I am not much one for book reviews (in fact, I think this may be my first ever on any blog!). But as I am writing my way through this month in relation to my spiritual formation grad school program, and I am reading some good books as part of that, I thought it might be helpful to give a quick picture of what those books are, as I finish them.
Last night, I finished reading Opening to God: A Guide to Prayer by Thomas H. Green. It was sort of a little primer on how to begin praying. How to overcome our ideas of what prayer ought to be, with little nudges for “the beginner” in the way of both technique and basis for prayer.
I love the heart of prayer as he describes it: “the opening of the mind and heart to God.” He continues “…the idea of opening stresses receptivity, responsiveness to another. To open to another is to act, but it is to act in such a way that the other remains the dominant partner.”
I have long heard prayer described very methodologically (e.g. ACTS: Adoration, Confession, Thanksgiving, and Supplication as the steps to a complete prayer time), and otherwise left up to each person’s individual experience. It was very helpful to read some of what he writes about the heart of prayer.
“Hearing or listening is a good metaphor for prayer. The good pray-er is above all a good listener. Prayer is dialogue; it is a personal encounter in love. When we communicate with someone we care about, we speak and we listen. But even our speaking is responsive: What we say depends on what the other person has said to us. Otherwise we don’t have real dialogue, but rather two monologues running along side by side.”
There were sections I had some difficulty with. Thomas Green was a Jesuit missionary in the second half of the last century (this book published in 1977), and there are some pieces of Catholic flavor that come through – and I’m not quite sure what to do with – such as penance, and saying the rosary. His basis for much of his writing here is the Ignatian tradition and exercises, which I am very intrigued to learn more about.
My favorite part was his discussion of meditation and contemplation. He describes “meditation” as reflection on a biblical passage, using reason. “Contemplation,” on the other hand – which I, the untrained, have surely used synonymously with meditation previous to this – “involves imaginatively entering into the incident we are considering – being present at the event, seeing it happen as if we were actually participants ourselves.”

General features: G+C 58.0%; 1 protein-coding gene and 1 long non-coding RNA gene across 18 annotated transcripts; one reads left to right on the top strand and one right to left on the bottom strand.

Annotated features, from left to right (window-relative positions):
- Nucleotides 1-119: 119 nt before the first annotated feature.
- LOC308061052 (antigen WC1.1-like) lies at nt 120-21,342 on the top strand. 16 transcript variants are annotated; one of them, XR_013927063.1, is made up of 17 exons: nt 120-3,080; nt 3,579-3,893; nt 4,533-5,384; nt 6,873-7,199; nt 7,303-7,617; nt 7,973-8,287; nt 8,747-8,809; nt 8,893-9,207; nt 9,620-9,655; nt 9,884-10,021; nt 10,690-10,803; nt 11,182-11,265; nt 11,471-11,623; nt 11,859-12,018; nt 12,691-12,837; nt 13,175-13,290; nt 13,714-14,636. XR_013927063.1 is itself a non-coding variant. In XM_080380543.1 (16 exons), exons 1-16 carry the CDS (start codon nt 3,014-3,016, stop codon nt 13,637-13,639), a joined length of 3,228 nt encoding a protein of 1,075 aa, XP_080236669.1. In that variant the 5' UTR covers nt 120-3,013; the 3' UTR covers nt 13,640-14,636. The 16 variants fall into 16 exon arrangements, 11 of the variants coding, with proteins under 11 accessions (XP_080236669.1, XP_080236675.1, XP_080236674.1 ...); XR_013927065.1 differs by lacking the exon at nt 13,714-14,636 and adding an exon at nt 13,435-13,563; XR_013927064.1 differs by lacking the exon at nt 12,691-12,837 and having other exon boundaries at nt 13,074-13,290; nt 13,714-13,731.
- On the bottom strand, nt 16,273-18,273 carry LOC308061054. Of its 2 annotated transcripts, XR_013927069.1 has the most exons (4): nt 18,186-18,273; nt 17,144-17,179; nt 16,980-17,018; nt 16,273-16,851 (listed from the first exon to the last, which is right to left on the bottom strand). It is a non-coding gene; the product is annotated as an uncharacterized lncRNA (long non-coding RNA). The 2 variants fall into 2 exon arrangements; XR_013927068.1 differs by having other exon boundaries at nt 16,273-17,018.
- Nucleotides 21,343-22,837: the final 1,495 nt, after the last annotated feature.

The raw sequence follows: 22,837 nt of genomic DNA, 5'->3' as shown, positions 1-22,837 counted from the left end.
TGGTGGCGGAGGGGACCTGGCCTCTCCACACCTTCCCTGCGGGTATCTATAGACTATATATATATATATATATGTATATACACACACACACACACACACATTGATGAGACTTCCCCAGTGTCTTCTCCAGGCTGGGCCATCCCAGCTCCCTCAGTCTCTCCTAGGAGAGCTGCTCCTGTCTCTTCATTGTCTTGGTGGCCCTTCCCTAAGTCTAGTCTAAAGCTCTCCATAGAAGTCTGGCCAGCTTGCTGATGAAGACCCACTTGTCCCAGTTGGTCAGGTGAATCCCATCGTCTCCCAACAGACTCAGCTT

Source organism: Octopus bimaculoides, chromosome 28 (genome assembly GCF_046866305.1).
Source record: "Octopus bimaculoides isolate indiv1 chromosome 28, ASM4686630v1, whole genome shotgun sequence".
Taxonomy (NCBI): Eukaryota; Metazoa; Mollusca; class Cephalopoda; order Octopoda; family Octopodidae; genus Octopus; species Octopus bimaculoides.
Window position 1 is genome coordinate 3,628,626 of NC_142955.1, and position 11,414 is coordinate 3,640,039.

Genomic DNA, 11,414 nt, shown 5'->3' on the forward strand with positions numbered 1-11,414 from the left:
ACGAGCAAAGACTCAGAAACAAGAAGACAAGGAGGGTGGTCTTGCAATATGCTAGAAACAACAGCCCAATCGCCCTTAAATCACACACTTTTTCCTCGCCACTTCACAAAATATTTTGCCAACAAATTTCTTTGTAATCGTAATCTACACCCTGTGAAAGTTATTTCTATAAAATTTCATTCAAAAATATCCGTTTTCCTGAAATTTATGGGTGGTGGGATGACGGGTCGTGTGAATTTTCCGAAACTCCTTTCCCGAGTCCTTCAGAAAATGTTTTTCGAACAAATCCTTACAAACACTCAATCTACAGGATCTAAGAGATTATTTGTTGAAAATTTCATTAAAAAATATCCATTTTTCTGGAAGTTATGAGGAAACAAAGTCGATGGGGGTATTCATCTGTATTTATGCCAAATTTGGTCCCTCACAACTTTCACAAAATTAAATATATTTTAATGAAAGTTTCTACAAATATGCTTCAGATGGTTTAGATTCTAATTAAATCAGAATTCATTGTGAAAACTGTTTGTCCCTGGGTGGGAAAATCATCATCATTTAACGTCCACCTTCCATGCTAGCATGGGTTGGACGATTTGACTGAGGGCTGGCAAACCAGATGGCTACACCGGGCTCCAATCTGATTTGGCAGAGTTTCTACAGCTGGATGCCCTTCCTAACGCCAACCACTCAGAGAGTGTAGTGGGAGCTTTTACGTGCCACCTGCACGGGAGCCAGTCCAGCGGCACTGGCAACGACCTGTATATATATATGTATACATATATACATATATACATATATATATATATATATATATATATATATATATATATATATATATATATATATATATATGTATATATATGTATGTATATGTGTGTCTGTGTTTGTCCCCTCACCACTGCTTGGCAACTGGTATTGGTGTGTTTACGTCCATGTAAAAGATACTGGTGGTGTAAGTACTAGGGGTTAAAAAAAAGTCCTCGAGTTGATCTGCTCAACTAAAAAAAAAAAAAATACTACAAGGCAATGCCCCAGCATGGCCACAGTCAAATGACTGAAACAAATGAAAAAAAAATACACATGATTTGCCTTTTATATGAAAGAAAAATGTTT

This morning was Sunday, and in the course of the Liturgy, the story of Bartimaeus was read. And so – this book’s content fresh in my mind – I found myself moving into this imaginative contemplation as the passage was being read:
Then they reached Jericho, and as Jesus and his disciples left town, a large crowd followed him. A blind beggar named Bartimaeus (son of Timaeus) was sitting beside the road.
When Bartimaeus heard that Jesus of Nazareth was nearby, he began to shout, “Jesus, Son of David, have mercy on me!”
“Be quiet!” many of the people yelled at him.
But he only shouted louder, “Son of David, have mercy on me!”
When Jesus heard him, he stopped and said, “Tell him to come here.”
So they called the blind man. “Cheer up,” they said. “Come on, he’s calling you!”
Bartimaeus threw aside his coat, jumped up, and came to Jesus.
“What do you want me to do for you?” Jesus asked.
“My Rabbi,” the blind man said, “I want to see!”
And Jesus said to him, “Go, for your faith has healed you.” Instantly the man could see, and he followed Jesus down the road. (Mark 10:46-52)
I was in tears by the end, because truly the cry of my heart echoes the blind man: “I want to see.” I have mentioned before my uncertainty surrounding a lot of the theological background to the program, and I long for a sense of understanding even within my own self as far as what I think is true and the basis for living. I want to see.
So without meaning to, I began putting into practice some of what he offers here in his short introductory guide. And I have a feeling all of its content won’t be leaving me soon. Within its covers are also brief introductions to what a spiritual director is and does, and some passing thoughts on darkness and light, as well as being rooted and embodied.
I leave you with this quote, which I suspect may become fairly central for me as I consider my creative prayer life in the way of art and found poetry:
“I am an embodied spirit. My most spiritual acts need to be incarnated, enfleshed, sacramentalized. …my body… can often say what my heart cannot.”